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We were too close the cliff’s edge but closing in on our target – 007 couldn’t have done it any better. (thinkstock)
We were too close the cliff’s edge but closing in on our target – 007 couldn’t have done it any better. (thinkstock)

My James Bond moment in the mountains of Vietnam Add to ...

Sometimes things don’t go as planned – and those moments often make for the best stories. Tripping columns offer readers a chance to share their wild adventures from the road.

The distance between Hue, Vietnam’s pre-communist capital, and Savannakhet, a sleepy Lao city by the Mekong River, is over 400 kilometres of thick tropical forest. The border checkpoint, somewhere in-between, lies truly in the middle of nowhere. Four hours got us this far, and it would be longer until Savannakhet: five hours by bus, and unimaginably longer if the bus, say, left without us.

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Which, of course, it just did.

I’d asked my girlfriend to wait where it had parked, and jogged up to the bank to exchange our Vietnamese money for Lao kip. I was figuring out how best to mime “commission rate” to the English-impaired teller when a Dutch guy, who’d been sitting behind us on the bus, opened the door and nervously announced: “Um, our bus is leaving.”

I looked out the window and saw two things: first, my girlfriend, looking incredulous by the empty parking space, mouth open and arms outstretched; second, our big grey bus, leisurely rolling away from her.

I quickly shoved the Vietnamese money back into my wallet and rushed outside with the Dutchman. We screamed and ran hopelessly for maybe 10 seconds before, almost out of nowhere, a dozen motorcyclists pulled up ahead of us, waving us down: “Ride?”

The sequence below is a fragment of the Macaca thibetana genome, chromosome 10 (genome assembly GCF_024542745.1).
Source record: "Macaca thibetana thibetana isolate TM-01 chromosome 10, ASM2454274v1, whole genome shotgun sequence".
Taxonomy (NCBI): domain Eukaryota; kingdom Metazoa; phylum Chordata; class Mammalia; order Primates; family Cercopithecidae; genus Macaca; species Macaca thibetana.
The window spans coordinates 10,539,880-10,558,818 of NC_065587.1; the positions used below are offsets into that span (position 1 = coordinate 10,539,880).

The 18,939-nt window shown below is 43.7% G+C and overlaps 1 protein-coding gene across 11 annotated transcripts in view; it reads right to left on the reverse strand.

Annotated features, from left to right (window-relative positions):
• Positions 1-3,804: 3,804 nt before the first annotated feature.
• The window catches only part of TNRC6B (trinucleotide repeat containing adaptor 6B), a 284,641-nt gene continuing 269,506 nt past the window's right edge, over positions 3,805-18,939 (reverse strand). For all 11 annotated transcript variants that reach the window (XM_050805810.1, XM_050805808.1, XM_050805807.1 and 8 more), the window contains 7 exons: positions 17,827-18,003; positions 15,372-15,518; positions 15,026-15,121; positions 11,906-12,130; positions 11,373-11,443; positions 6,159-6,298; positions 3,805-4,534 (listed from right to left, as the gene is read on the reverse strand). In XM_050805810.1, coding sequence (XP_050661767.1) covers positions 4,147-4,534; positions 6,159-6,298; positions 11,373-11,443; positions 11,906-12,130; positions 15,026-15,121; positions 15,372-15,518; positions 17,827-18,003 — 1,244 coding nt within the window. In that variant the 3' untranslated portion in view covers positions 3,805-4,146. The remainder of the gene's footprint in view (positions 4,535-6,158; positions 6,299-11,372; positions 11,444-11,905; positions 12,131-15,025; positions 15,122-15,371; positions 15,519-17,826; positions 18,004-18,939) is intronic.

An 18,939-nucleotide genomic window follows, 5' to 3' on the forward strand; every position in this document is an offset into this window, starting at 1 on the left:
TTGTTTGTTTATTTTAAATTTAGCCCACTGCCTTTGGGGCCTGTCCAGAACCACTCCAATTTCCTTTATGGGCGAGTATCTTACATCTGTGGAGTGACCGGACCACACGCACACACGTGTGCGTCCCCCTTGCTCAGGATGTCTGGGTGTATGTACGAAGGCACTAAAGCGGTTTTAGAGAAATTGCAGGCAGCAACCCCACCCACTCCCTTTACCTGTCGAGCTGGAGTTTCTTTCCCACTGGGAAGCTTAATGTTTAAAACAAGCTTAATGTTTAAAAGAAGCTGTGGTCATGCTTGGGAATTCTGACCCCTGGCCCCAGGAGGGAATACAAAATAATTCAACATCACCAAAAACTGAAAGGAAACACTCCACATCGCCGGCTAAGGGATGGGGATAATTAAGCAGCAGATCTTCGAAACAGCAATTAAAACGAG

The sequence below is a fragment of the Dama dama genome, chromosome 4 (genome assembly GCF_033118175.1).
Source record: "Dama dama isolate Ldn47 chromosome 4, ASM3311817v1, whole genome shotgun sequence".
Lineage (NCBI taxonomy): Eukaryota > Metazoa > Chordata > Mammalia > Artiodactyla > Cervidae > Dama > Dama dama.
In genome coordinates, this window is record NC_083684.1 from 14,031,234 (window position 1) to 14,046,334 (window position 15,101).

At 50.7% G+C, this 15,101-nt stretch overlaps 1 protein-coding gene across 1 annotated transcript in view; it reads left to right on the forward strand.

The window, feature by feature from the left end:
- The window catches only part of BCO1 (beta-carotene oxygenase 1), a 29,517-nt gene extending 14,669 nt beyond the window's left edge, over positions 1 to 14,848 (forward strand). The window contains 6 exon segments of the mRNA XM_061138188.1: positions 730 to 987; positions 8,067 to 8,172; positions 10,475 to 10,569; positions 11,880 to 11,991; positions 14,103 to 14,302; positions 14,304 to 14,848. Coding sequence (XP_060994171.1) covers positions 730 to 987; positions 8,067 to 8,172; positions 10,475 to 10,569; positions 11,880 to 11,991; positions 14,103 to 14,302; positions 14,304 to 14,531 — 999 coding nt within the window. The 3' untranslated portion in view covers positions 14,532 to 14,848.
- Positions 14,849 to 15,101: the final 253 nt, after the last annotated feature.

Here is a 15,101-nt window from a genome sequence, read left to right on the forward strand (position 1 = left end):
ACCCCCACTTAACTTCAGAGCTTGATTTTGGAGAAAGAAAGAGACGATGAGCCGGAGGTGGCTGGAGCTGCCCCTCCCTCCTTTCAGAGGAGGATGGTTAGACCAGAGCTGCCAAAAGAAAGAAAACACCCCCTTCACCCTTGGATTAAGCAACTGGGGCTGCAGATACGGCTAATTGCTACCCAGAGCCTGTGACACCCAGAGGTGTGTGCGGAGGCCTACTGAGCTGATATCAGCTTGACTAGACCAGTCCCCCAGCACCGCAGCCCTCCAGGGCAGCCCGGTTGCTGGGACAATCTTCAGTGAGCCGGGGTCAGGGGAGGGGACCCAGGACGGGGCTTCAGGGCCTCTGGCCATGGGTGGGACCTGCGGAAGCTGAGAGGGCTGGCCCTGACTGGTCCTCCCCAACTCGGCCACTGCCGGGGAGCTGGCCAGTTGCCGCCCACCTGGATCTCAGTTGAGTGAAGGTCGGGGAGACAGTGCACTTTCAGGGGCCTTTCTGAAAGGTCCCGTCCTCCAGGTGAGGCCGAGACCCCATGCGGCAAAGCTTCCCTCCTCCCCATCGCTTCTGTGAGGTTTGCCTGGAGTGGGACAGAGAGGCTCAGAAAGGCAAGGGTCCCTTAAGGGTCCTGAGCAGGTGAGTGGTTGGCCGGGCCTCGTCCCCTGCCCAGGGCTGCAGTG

Didn’t need to think twice. “Ride, ride!” I yelled, leaping onto the closest bike. My right hand instinctively clutched the driver’s scrawny torso as we sped off; my left pointed wildly: “Bus! Bus!”

So now we found ourselves in this high-speed chase – me, my girlfriend and the Dutchman whose name I never learned – on three separate bikes, racing down this dusty mountain road. A canvas-covered shipment truck drove ahead of us, and when we overtook it, I glimpsed the edge of the cliff a few metres away. Beyond that, the whole Lao mountain range spread out into the horizon; everything was high-noon bright, but hazy, too, because of the mountain fog. The wind blew my hair hard but I turned into it, squinting ahead, honing into our target.

In that moment, I felt exactly like James Bond.

We cut the bend to catch up, when suddenly – there it is! It’s slowing down! I assumed the bus driver saw us, because he began pulling over into a plot of dirt in front of a wooden bungalow. Mission accomplished.

As we hopped off the bikes, we realized the bungalow was, in fact, a restaurant, situated only a few hundred metres from the border, where everyone on the bus stepped off, relaxed, and ate lunch for the next 30 minutes.

Oh.

We paid our drivers a dollar each, and I stopped to wonder if the whole thing was just a big set-up to catch slow foreigners. But then, I consider: one dollar is roughly what I’d pay to ride a roller coaster, which is nowhere near as thrilling as those 10 seconds of being James Bond.

Share your 500-word travel adventure with us. Please send it to travel@globeandmail.com.

 

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